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Fire destroys dozens of homes

Residents help direct a hose toward smouldering buildings in the capital’s Meanchey district
Residents help direct a hose toward smouldering buildings in the capital’s Meanchey district yesterday. A fire gutted some 35 homes, and was believed to have started because of an electrical fault. Eli Meixler

Fire destroys dozens of homes

A slum fire in Phnom Penh’s Meanchey district gutted some 35 homes yesterday, launching a frantic rescue effort and ultimately displacing scores of families, officials and aid workers said at the scene yesterday.

According to Net Vantha, director of the municipal fire police department, the blaze burned in Stung Meanchey commune from around 11:30am until 1:10pm, and consumed homes mostly constructed of wood resting on concrete foundations. There were no deaths or injuries.

“According to residents’ information, it was caused by an electrical fault, but we cannot make a conclusion because we are still investigating,” Vantha said, adding that it took 27 fire trucks, each filling up twice, to extinguish the fire.

Meanchey district governor Pich Keomony said yesterday that he had initially heard the fire started in a welding shop, but added that he too was still unsure of the actual cause.

Keomony said authorities are seeking unoccupied land nearby where the displaced residents can put up temporary shelter.

“Today I will go down to meet with them and bring them some materials, such as tents and rice. And the district has also reported it to the Cambodian Red Cross,” he said.

Though Vantha put the number of destroyed homes at about 35, Rith Theary, a staffer at Pour Un Sourire d’Enfant – the offices of which are a stone’s throw from the scene of the fire – said that the number could be even higher, given the haphazard construction of dwellings in the slum.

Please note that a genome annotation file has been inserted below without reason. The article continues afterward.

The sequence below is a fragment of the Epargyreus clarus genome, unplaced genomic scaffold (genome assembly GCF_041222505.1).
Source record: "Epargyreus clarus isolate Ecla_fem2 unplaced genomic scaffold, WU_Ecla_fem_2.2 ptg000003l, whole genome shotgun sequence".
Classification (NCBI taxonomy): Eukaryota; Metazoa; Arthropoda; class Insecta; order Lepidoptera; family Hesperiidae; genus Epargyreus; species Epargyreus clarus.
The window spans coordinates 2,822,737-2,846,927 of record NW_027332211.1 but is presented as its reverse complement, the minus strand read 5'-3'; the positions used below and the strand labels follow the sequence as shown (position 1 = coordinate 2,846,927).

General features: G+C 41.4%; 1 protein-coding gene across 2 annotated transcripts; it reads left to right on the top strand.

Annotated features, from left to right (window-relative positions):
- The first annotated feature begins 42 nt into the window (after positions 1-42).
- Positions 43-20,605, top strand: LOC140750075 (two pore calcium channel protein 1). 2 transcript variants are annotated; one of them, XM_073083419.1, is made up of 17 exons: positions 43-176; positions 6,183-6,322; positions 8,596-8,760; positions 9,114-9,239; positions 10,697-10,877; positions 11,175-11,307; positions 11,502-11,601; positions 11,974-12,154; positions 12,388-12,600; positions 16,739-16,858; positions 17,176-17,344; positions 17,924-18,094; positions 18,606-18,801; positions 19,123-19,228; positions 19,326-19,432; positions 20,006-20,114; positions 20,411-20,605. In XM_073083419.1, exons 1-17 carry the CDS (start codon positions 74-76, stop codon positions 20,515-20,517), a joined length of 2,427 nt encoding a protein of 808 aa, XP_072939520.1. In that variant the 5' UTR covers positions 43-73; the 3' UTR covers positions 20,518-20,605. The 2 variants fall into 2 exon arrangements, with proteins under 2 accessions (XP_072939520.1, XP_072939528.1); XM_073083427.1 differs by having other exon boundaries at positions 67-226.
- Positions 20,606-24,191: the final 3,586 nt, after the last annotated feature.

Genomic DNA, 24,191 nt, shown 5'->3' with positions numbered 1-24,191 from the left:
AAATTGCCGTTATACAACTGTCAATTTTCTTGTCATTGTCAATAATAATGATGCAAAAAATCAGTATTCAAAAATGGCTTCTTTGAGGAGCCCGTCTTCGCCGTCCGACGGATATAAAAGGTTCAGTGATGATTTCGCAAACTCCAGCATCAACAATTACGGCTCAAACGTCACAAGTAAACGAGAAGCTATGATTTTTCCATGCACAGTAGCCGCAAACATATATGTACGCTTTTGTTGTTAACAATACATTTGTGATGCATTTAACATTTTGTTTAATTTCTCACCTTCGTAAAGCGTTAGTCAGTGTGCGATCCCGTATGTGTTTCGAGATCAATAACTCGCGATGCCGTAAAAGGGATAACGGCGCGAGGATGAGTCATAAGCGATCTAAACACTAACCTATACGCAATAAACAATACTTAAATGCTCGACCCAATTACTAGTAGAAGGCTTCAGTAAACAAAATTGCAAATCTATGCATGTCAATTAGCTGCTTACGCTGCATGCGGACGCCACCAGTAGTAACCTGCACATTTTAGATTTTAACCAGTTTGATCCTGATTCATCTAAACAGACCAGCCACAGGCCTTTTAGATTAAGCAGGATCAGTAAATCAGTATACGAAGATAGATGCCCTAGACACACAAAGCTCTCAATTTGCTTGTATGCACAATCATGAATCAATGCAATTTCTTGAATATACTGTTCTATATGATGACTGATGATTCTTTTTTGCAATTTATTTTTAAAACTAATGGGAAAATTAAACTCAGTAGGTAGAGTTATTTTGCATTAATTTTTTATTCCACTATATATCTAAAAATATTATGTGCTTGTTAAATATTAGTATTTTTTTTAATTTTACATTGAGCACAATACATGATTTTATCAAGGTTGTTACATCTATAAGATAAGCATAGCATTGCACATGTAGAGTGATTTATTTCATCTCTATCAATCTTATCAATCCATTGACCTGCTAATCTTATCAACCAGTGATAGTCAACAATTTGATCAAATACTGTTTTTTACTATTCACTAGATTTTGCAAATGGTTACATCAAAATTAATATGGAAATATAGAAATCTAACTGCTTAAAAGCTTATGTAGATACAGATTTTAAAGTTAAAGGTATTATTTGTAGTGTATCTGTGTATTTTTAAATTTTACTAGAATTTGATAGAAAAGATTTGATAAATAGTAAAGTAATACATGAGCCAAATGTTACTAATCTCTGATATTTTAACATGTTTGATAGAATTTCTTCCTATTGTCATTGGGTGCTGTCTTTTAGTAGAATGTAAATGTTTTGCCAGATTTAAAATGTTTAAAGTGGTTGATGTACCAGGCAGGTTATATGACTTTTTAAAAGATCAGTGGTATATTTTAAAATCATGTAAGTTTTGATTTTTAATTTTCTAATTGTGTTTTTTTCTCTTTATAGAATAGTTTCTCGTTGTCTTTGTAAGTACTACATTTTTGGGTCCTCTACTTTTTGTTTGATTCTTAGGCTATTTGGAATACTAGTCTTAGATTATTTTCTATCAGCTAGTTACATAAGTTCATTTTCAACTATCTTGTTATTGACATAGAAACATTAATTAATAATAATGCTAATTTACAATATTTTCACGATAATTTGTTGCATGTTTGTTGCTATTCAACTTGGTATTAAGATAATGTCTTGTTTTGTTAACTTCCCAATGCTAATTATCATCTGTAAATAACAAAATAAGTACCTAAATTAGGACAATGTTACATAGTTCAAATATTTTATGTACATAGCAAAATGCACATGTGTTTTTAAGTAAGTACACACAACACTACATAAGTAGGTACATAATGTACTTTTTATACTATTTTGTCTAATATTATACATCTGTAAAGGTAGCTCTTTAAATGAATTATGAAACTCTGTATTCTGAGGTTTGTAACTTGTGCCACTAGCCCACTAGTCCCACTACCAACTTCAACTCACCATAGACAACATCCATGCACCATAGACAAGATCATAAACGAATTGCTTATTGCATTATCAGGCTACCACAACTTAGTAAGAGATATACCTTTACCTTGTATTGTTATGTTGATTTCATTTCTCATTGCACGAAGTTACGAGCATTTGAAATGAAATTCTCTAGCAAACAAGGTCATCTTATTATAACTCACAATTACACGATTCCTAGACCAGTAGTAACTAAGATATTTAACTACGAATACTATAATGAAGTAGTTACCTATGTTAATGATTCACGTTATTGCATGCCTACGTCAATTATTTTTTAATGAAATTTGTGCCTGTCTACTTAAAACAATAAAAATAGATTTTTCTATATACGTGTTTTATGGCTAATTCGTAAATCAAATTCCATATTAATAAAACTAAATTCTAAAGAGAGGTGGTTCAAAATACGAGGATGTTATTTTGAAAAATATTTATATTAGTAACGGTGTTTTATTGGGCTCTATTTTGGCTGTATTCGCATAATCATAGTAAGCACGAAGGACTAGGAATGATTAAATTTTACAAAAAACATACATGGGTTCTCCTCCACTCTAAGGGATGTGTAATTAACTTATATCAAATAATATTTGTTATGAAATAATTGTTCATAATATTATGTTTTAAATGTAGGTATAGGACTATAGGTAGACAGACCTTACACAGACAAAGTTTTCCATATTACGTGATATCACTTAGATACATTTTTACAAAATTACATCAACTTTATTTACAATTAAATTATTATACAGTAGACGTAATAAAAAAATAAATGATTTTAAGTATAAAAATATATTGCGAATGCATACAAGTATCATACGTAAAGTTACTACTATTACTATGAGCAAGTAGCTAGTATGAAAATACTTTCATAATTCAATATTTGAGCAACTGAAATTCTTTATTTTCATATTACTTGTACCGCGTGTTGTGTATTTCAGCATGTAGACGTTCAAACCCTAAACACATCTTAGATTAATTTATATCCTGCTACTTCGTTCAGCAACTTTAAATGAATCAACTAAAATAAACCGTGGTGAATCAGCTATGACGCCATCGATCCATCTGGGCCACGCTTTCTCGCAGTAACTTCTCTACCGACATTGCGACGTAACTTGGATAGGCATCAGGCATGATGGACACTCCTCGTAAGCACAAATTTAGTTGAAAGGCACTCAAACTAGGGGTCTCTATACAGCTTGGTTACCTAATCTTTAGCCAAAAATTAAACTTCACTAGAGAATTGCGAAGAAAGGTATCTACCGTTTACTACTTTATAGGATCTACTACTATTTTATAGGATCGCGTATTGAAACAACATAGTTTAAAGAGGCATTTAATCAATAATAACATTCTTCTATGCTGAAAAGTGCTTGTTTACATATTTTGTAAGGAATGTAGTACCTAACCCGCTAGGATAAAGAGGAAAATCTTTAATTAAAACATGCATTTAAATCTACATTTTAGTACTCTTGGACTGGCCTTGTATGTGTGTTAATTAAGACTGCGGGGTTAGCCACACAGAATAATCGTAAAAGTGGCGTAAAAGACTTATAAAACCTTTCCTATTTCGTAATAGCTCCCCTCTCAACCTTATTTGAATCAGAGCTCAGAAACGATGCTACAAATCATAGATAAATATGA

Of the houses that were destroyed, Theary said, some 90 per cent belonged to PSE staff and those to whom they offered vocational training.

“Some people are slightly injured, and our organisation is helping with some clothes and by letting them stay in the centre for a while,” he said.

One aid worker on the scene who asked not to be named said the neighbourhood was among Phnom Penh’s neediest and most vulnerable.

The attempts to put out the fire were at times chaotic, with onlookers scrambling to help firefighters by grabbing their own buckets and collecting runoff from fire engines to douse residual flare-ups. Some young men climbed on roofs to help firefighters stabilise hoses and spray the scorched area from above.

One of the victims, Pich Chenda, half of whose house was gutted in the fire, said she had no idea about the cause of the fire, and that she would move in with her brother for the time being.

According to Vantha, the fire police director, yesterday’s blaze was the 49th in Phnom Penh so far this year. These fires have caused three deaths and three injuries, as well as the destruction of seven motorbikes, six cars and 79 houses.


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